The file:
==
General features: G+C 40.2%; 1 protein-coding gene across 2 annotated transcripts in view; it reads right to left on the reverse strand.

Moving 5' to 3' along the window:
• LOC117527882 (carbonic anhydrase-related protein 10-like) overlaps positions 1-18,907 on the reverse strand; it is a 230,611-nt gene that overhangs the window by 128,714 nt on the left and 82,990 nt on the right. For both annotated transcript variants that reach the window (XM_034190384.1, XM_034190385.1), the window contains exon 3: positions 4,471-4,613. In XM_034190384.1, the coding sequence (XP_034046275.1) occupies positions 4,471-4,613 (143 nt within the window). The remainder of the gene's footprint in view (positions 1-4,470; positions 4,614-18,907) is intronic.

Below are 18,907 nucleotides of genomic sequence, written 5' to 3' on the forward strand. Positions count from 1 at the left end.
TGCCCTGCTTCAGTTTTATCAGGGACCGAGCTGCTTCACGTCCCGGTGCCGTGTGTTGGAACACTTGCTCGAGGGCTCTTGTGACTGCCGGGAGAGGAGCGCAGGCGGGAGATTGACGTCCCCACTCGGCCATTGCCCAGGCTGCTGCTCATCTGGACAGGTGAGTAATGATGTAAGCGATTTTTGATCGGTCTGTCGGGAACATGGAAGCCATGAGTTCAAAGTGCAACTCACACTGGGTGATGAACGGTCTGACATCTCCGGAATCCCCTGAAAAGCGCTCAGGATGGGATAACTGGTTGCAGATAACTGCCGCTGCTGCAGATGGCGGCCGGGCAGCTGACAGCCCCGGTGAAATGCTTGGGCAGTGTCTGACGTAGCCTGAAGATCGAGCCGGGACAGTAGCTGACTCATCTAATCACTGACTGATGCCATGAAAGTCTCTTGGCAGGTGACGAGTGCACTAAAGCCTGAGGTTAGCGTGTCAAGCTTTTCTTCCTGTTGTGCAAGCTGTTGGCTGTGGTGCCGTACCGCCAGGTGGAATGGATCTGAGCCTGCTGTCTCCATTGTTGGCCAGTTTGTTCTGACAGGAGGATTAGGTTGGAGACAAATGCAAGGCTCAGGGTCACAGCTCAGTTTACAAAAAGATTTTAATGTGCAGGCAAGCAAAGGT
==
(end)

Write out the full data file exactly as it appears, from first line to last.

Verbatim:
General features: G+C 40.2%; 1 protein-coding gene across 2 annotated transcripts in view; it reads right to left on the reverse strand.

Moving 5' to 3' along the window:
• LOC117527882 (carbonic anhydrase-related protein 10-like) overlaps positions 1-18,907 on the reverse strand; it is a 230,611-nt gene that overhangs the window by 128,714 nt on the left and 82,990 nt on the right. For both annotated transcript variants that reach the window (XM_034190384.1, XM_034190385.1), the window contains exon 3: positions 4,471-4,613. In XM_034190384.1, the coding sequence (XP_034046275.1) occupies positions 4,471-4,613 (143 nt within the window). The remainder of the gene's footprint in view (positions 1-4,470; positions 4,614-18,907) is intronic.

Below are 18,907 nucleotides of genomic sequence, written 5' to 3' on the forward strand. Positions count from 1 at the left end.
TGCCCTGCTTCAGTTTTATCAGGGACCGAGCTGCTTCACGTCCCGGTGCCGTGTGTTGGAACACTTGCTCGAGGGCTCTTGTGACTGCCGGGAGAGGAGCGCAGGCGGGAGATTGACGTCCCCACTCGGCCATTGCCCAGGCTGCTGCTCATCTGGACAGGTGAGTAATGATGTAAGCGATTTTTGATCGGTCTGTCGGGAACATGGAAGCCATGAGTTCAAAGTGCAACTCACACTGGGTGATGAACGGTCTGACATCTCCGGAATCCCCTGAAAAGCGCTCAGGATGGGATAACTGGTTGCAGATAACTGCCGCTGCTGCAGATGGCGGCCGGGCAGCTGACAGCCCCGGTGAAATGCTTGGGCAGTGTCTGACGTAGCCTGAAGATCGAGCCGGGACAGTAGCTGACTCATCTAATCACTGACTGATGCCATGAAAGTCTCTTGGCAGGTGACGAGTGCACTAAAGCCTGAGGTTAGCGTGTCAAGCTTTTCTTCCTGTTGTGCAAGCTGTTGGCTGTGGTGCCGTACCGCCAGGTGGAATGGATCTGAGCCTGCTGTCTCCATTGTTGGCCAGTTTGTTCTGACAGGAGGATTAGGTTGGAGACAAATGCAAGGCTCAGGGTCACAGCTCAGTTTACAAAAAGATTTTAATGTGCAGGCAAGCAAAGGT